An ‘intermediate explosive’ is used to augment the initiatory impulse, in order to cause detonation of the main explosive charge. These are really secondary explosives used in an intermediary role. Some examples are : PETN, RDX/wax.
A ‘secondary explosive’ is a substance or mixture, which will detonate when initiated by a shock wave, however it will not normally detonate, when heated or ignited. Some examples are : TNT, RDX/TNT.
These are explosives, which can burn in a rapid but controlled manner, i.e. without detonating, even when strongly confined e.g. within a gun barrel.
The pressure of the combustion gases, is used to drive a bullet or shell along the bore of a gun, or to propel a rocket.
The rate of burning is dependent on pressure, and is generally between 1 and 250 m/s.
Propellants can be either solid or liquid. In the space shuttle, both are used to propel the craft into space. The shuttle’s main engines burn liquid hydrogen and liquid oxygen, the main booster rockets use a solid propellant with ammonium perchlorate as oxidiser.
In most conventional ammunition, the propellant is solid. The main type used is based on nitrocellulose. Nitrocellulose is prepared by nitration of cellulose from trees or cotton, with nitric acid.
Raw nitrocellulose is sensitive to friction. In the solvent manufacturing process, the propellant usually contains residual solvent (typically diethyl ether), which increases the propellant’s sensitivity to static electricity. Solventless propellants have been developed, however they are not widely used.
During manufacture, propellants are extruded through a die, and then cut to length. The length and diameter are varied to suit the final use. For example, propellant used in small arms ammunition, has a small diameter and length, whereas propellant used in large caliber ammunition, has larger grain diameter and length.
When propellant is ignited, it burns quite evenly from all surfaces. If the propellant grain is a cylinder, its burning surface decreases as it burns, resulting in decreased gas production. This is undesirable, and is corrected by perforating the propellant grains, when the propellant is extruded through the die.
The resulting holes provide surfaces, which increase as the propellant burns, and compensates for the decreasing outer surface.
Some propellants absorb moisture, which can cause instability during storage, and cause ‘muzzle-flash. All service propellants are stabilised by the addition of chemical additives.
Propellants based on nitrocellulose alone are called ‘single-base’ propellants. There are applications, where a higher power is needed. This requirement is met by ‘double-base’ propellants in which an explosive (nitroglycerine) is added to the nitrocellulose, during manufacture.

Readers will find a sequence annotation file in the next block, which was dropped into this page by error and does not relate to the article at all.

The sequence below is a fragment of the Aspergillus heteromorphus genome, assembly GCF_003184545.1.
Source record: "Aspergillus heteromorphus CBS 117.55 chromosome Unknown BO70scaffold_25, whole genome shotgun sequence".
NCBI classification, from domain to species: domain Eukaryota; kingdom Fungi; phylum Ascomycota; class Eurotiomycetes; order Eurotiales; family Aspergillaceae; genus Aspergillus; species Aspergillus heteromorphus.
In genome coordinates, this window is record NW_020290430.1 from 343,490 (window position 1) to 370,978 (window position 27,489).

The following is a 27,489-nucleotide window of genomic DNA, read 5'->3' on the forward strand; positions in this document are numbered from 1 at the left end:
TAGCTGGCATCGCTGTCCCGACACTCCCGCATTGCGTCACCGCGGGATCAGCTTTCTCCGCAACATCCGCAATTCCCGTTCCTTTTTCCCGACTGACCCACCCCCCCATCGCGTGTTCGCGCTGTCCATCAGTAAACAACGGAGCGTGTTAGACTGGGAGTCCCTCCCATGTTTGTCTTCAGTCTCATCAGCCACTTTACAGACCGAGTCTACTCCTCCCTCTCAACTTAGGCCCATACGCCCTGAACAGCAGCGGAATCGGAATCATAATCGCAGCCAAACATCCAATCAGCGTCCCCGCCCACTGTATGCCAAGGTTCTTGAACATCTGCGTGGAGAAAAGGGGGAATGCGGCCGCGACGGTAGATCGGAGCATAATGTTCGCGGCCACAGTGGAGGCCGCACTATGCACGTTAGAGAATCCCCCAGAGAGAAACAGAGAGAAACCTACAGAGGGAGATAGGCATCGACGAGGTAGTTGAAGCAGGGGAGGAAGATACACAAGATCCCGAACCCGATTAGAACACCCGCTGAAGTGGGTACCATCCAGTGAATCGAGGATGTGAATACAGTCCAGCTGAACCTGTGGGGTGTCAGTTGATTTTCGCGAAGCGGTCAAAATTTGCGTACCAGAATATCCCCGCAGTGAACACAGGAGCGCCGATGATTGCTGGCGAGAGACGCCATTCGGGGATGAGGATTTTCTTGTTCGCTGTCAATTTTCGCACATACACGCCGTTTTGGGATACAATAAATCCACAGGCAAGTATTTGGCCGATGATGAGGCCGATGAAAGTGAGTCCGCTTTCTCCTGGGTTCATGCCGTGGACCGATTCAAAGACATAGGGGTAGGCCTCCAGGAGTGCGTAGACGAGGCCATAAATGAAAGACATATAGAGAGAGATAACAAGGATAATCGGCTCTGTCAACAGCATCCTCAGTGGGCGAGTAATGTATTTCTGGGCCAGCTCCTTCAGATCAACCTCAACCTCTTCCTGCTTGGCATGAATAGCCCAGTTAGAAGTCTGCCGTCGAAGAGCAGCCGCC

These are explosives, which burn at slower rates than propellants, and are used as sources of intense light (coloured and white), noise and as igniters to priming and delay compositions.
The rate of burning is again dependent on pressure, and is generally between 0.1 and 15 m/s.
Pyrotechnic compositions are generally composed of an intimate mixture of finely divided combustible substances, and oxidants which upon ignition, can either burn to produce light or smoke, or explode to produce noise.
The purpose of an oxidant is to provide oxygen for the combustion of the fuel. Some examples of oxidants are: metal nitrates, ammonium nitrate, potassium chlorate, potassium perchlorate.
The purpose of a fuel is to generate energy during combustion. Fuels can be either metal powders, such as magnesium (used in flares), or carbon based, such as lactose (used in smoke generation).
Colour can be produced by the presence of metal nitrates in the pyrotechnic composition. These are used in signal flares, tracers or in fireworks, and can produce colours such as green, blue, yellow, orange, purple and red.
An example of a pyrotechnic is the common safety match. The striker pad on the matchbox consists of a composition of red phosphorus, which is sensitive to friction.
There are four main types of ignition mechanisms. They are:
The likelihood of an explosive igniting is a function of the sensitivity.
The more sensitive, the more likely it is, that ignition will occur. The sensitivity can be found by:
- Experience (not a good idea)
- Guessing (definitely not a good idea)
- Careful experiments (recorded as Explosive Safety Certificates).
Explosive Safety Certificates typically report : ‘sensitiveness to direct mechanical shock’, ‘sensitiveness to friction’, temperature of ignition’, ‘inflammability’, ‘behaviour on inflammation’, ‘chemical stability’, ‘special precautions’, ‘poisonous ingredients’, ‘method of preparing and filling’, and ‘general precautions to be observed during manufacture and use’.
BEHAVIOUR ON IGNITION
Once ignited and explosive can burn, at a controlled rate (when heat and gas are free to escape). It can deflagrate, when the burning rate increases ( due to thermal conduction and radiation). It can detonate, when the deflagration front reaches shock wave conditions (heat and pressure reinforce the shock front, temperatures of 3500 degrees Celcius and pressures of 300000 atmospheres, are common).
Wood has a higher energy content than most explosives, however it’s energy of activation is much greater, and its energy is released over a much longer period. Propellants have a low activation energy, and release their energy over a much shorter time.
TYPES OF EXPLOSIVES
Detonation, low order
Medium to low
Detonation, high order